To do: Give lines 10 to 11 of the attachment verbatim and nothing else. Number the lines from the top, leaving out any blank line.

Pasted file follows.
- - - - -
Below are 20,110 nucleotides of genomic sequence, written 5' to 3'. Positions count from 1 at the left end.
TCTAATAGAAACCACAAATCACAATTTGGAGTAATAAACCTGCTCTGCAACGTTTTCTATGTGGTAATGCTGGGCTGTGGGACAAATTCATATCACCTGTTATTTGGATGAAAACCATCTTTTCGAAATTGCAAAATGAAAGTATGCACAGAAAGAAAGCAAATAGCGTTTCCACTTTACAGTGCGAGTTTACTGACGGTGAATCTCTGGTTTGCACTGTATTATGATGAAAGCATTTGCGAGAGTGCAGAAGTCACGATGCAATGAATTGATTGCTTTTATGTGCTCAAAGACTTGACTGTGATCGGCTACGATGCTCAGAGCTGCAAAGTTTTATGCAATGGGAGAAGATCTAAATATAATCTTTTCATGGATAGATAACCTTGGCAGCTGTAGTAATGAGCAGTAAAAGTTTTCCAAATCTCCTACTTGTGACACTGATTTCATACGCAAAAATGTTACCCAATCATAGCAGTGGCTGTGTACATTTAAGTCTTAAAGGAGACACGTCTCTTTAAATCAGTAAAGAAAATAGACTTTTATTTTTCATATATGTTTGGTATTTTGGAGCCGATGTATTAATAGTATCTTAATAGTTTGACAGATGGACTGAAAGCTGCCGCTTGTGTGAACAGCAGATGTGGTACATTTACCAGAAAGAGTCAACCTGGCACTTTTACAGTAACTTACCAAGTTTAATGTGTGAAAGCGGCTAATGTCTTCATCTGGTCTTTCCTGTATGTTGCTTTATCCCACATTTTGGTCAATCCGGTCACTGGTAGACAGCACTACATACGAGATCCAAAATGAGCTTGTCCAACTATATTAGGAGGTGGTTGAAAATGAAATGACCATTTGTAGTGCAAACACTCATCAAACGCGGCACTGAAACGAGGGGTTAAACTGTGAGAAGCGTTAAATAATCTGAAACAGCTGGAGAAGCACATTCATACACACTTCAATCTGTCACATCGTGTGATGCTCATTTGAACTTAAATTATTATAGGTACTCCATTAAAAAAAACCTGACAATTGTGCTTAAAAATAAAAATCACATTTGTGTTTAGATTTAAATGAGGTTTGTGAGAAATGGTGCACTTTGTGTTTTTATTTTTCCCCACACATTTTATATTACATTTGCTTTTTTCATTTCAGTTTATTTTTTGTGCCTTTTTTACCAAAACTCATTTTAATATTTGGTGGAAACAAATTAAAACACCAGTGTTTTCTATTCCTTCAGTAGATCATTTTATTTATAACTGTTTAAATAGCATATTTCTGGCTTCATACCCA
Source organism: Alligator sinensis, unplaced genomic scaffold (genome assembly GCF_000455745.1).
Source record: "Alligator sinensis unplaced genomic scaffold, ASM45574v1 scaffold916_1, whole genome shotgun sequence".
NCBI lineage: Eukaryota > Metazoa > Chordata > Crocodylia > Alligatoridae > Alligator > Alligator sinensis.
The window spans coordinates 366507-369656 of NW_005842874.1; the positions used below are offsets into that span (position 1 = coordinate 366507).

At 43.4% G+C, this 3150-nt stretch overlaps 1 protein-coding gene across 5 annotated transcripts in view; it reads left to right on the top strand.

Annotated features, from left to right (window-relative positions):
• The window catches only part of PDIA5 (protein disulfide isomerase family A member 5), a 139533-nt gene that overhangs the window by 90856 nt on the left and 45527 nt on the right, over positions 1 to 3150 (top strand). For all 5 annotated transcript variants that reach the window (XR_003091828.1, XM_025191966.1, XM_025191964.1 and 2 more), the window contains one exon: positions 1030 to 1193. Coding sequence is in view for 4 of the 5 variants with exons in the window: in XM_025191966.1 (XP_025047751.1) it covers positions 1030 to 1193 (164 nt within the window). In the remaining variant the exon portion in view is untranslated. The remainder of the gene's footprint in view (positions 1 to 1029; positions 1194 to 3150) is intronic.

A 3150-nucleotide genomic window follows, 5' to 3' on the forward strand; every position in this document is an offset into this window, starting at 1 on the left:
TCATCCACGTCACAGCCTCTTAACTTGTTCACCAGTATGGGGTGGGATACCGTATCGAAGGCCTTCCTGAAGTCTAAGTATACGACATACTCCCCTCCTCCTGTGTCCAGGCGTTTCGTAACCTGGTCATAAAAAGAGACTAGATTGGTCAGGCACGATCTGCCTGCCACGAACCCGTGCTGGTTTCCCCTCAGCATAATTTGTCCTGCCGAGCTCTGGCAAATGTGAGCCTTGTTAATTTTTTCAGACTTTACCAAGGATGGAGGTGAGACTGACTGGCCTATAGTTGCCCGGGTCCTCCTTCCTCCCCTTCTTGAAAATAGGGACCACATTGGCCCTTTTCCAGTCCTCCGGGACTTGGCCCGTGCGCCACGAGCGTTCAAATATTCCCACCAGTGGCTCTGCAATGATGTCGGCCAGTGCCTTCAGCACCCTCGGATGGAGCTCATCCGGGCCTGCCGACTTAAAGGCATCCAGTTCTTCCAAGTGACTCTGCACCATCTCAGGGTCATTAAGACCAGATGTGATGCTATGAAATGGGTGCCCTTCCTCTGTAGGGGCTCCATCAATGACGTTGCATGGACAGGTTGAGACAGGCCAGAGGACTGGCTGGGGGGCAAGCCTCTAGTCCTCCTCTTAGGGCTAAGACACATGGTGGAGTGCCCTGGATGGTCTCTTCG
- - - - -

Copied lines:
A 3150-nucleotide genomic window follows, 5' to 3' on the forward strand; every position in this document is an offset into this window, starting at 1 on the left:
TCATCCACGTCACAGCCTCTTAACTTGTTCACCAGTATGGGGTGGGATACCGTATCGAAGGCCTTCCTGAAGTCTAAGTATACGACATACTCCCCTCCTCCTGTGTCCAGGCGTTTCGTAACCTGGTCATAAAAAGAGACTAGATTGGTCAGGCACGATCTGCCTGCCACGAACCCGTGCTGGTTTCCCCTCAGCATAATTTGTCCTGCCGAGCTCTGGCAAATGTGAGCCTTGTTAATTTTTTCAGACTTTACCAAGGATGGAGGTGAGACTGACTGGCCTATAGTTGCCCGGGTCCTCCTTCCTCCCCTTCTTGAAAATAGGGACCACATTGGCCCTTTTCCAGTCCTCCGGGACTTGGCCCGTGCGCCACGAGCGTTCAAATATTCCCACCAGTGGCTCTGCAATGATGTCGGCCAGTGCCTTCAGCACCCTCGGATGGAGCTCATCCGGGCCTGCCGACTTAAAGGCATCCAGTTCTTCCAAGTGACTCTGCACCATCTCAGGGTCATTAAGACCAGATGTGATGCTATGAAATGGGTGCCCTTCCTCTGTAGGGGCTCCATCAATGACGTTGCATGGACAGGTTGAGACAGGCCAGAGGACTGGCTGGGGGGCAAGCCTCTAGTCCTCCTCTTAGGGCTAAGACACATGGTGGAGTGCCCTGGATGGTCTCTTCG